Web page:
Crits. Critical hits. Periodic huge damage. They’re a staple of game design and have always been one of my favourite things to chase when playing any kind of game that lets me optimise them.
So when it came to designing how damage works in Aria, it was a no-brainer that I would try putting crits into the system. Aria’s take on crits works like this: certain situations will allow a character to gain advantage over another. Maybe the attacker is striking from stealth, maybe the target is stunned. Maybe the target is trapped in a gigantic vortex of water.
Whatever the cause is, it can occur that one character has advantage over another when they mean to attack. When this happens, the attack is a critical attack and they do bonus critical damage.
Why did I decide to try this style of crit vs a more classic proc system? Well, it’s a design that favours coordination and communication between players. It’s a setup and payoff system, i.e. “I’ll stun him, you wallop him!” and so fits into Aria’s overall design goal of taking every opportunity to enrich the local coop experience.
So that’s all well and good. I have my crit design. Now onto the simple matter of implement…ing…it. Huh.
Here’s the thing about the design I just described: whenever we want to calculate damage for any attack from any source, we need to know a bunch of things:
- Is the attacker in a state of advantage (e.g. are they cloaked)?
- Is the target granting advantage (e.g. are they stunned)?
- How much crit bonus damage should we add (e.g. are there any bonuses active)?
You might think, well that’s easy enough. We’ll just add an attacker.HasAdvantage() check, and a target.IsGrantingAdvantage() check and we’ll add an attacker.critDamage property. You mean like this?
Looks nice and succinct, right? Good readability. Seems like a good solution!
Well, not so fast there cowboy. It’s true that this is how I would have dealt with this in the past, but Aria presents a more wrinkled version of the problem that made such an approach feel dangerous.
Think about it – each one of these functions needs to collate together information from any number of sources elsewhere in the code. We need to find any bonuses we might have active, find a way to ask all of the bonuses if any of them grant advantage. There might be actions being executed such as being stunned, or conditions that are active such as being cloaked.
Not to mention Aria is built around players tacking on all manner of weird and wonderful perks to their characters. So do we add a perk.GivesAdvantage() function to our Perk class? What else will we need to add that to? Are we going to end up with a whole bunch of these random question-answering functions sprinkled through our codebase just to appease our crit system?
Let’s take a closer look at our attacker.HasAdvantage() function:
This goes along with having to make a whole bunch of interfaces like IGivesAdvantageEvaluator. Urgh.
Specifically this method leads to the following problems:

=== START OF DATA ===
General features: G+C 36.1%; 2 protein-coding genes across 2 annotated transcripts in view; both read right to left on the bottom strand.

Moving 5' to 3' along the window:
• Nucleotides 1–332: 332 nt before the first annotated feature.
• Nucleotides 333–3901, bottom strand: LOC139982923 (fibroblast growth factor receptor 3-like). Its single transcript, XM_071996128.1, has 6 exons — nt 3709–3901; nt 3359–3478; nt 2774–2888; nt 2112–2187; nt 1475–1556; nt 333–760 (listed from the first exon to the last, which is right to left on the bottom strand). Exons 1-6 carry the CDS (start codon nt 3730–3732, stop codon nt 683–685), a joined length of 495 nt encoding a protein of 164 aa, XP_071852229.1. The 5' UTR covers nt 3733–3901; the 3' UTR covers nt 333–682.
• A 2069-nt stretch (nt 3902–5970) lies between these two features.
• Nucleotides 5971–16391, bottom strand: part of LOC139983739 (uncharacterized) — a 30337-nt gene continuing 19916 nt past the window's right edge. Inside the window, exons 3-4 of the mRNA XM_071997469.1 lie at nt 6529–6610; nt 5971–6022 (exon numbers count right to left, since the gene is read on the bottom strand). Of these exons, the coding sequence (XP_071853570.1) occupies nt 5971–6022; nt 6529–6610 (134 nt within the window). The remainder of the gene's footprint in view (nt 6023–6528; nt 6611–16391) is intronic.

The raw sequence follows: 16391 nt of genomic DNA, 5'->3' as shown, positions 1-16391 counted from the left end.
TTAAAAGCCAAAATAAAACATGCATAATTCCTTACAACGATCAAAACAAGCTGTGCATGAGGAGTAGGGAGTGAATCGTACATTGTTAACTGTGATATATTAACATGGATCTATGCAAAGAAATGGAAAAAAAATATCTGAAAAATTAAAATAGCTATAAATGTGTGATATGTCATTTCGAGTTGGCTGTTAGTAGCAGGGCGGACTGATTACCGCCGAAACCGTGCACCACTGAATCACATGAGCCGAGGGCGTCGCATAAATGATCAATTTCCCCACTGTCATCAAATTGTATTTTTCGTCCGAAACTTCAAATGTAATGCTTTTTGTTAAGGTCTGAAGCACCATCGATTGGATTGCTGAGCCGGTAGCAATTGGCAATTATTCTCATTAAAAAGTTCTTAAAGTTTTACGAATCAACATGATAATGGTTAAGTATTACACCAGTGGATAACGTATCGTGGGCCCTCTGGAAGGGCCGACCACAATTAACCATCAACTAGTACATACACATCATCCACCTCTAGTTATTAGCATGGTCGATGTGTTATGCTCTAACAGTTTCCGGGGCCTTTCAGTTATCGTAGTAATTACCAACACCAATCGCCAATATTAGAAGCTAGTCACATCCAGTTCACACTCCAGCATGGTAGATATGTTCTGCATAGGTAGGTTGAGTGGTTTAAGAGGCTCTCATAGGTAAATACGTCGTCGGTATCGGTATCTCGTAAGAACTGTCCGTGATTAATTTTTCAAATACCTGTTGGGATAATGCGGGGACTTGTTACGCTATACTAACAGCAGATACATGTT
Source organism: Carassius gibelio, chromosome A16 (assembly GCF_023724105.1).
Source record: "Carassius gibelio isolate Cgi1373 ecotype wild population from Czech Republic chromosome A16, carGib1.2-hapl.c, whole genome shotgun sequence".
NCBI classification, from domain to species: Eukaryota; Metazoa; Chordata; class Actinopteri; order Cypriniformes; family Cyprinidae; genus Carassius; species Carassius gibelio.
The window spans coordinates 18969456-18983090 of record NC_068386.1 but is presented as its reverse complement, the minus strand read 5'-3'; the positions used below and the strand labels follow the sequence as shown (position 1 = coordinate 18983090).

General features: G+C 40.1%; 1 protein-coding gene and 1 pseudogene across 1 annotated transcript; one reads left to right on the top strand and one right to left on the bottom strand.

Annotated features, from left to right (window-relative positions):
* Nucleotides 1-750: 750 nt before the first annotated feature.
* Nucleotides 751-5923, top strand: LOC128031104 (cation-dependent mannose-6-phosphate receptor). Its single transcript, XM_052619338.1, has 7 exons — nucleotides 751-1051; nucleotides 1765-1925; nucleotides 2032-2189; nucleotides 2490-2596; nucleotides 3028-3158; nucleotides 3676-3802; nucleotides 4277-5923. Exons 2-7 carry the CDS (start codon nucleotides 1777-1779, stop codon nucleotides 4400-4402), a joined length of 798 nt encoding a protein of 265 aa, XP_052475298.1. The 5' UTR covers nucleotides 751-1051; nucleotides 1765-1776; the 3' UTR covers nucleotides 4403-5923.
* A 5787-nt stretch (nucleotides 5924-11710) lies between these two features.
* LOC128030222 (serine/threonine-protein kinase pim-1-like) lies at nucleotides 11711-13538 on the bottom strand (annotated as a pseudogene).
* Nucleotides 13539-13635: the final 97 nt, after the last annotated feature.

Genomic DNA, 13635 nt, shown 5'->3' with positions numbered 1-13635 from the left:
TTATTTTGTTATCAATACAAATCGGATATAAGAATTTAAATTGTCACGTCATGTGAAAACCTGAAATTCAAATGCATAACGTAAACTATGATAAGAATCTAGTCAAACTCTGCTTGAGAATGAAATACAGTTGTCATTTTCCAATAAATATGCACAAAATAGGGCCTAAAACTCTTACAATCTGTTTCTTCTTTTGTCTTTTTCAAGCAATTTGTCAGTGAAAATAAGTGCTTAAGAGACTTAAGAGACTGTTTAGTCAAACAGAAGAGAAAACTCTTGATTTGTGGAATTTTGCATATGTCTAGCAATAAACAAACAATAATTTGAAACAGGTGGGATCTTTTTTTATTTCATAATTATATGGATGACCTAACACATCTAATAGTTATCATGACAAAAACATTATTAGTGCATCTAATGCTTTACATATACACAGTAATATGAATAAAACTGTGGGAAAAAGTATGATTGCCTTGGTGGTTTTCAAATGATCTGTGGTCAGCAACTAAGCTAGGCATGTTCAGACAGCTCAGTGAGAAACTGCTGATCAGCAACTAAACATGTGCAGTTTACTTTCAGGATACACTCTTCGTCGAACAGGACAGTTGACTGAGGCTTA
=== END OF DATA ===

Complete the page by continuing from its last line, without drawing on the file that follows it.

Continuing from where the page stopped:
- It violates the Open-Closed principle and
- We create deep-running dependency chains all throughout the codebase
Such a system could quickly devolve into a spider web of dependencies. And not one of those nice symmetrical spider webs with the morning dew hanging off of it, I mean a nasty mangled attic spider web with 8 dead bugs in it.
So I didn’t want to do that. I didn’t want to do any of that stuff, really. All I wanted to do was have my damage system ask a question like “Does this character have advantage?” and get an answer “Yes” or “No”, without having to know where the answer came from.
Enter the query dispatcher. The query dispatcher is much like an event dispatcher: sections of code can subscribe to events and other sections of code can trigger that event, thereby activating whatever code was subscribed. And no section of code has to know any of the other sections of code exist.
Where the query dispatcher differs is that we aren’t just firing off an event to go and run whoever’s-listening code. We are throwing a question out to our code base and receiving an answer to that question. So we have answers subscribing to questions and askers dispatching those questions to get answers.
The query dispatcher can do the following things:
- Answer Yes or No questions (e.g. Does Character X have advantage?)
- Tally numbers (e.g. How much Crit Bonus Damage should Character X receive?)
- Call Votes (e.g. What colour should Character X’s fireball be?)
All without any dependencies. Sounds pretty neat, right? So what does the code for our crit system end up looking like? Let’s return to our question-asking code:
I’ll admit it is ever-so-slightly less readable than our attic-web-with-dead-bugs-in-it version, but let’s see what our answering code looks like. We’ll use the StunnedAction as an example:
What this does is grant StunnedAction the ability to answer yes (or specifically true) to any question asking if its actor grants advantage by subscribing to all QUERY_ADVANTAGE_GRANTED queries. Note that the Begin() and End() functions already exist to begin and end our stunned state. As such our subscription code is slotting naturally into how the StunnedAction class already works.
We can add similar subscription code anywhere we need to in our codebase to implement our advantage mechanic. Our answering method has become a come-as-you-need setup. With a little more answering code in other modifiers and states, we have our crit mechanic up and running!
The system is still in its infancy, I will refine it over the next few milestones after which I’ll make my query dispatcher implementation available for use, should you wish to give it a try. Stay tuned!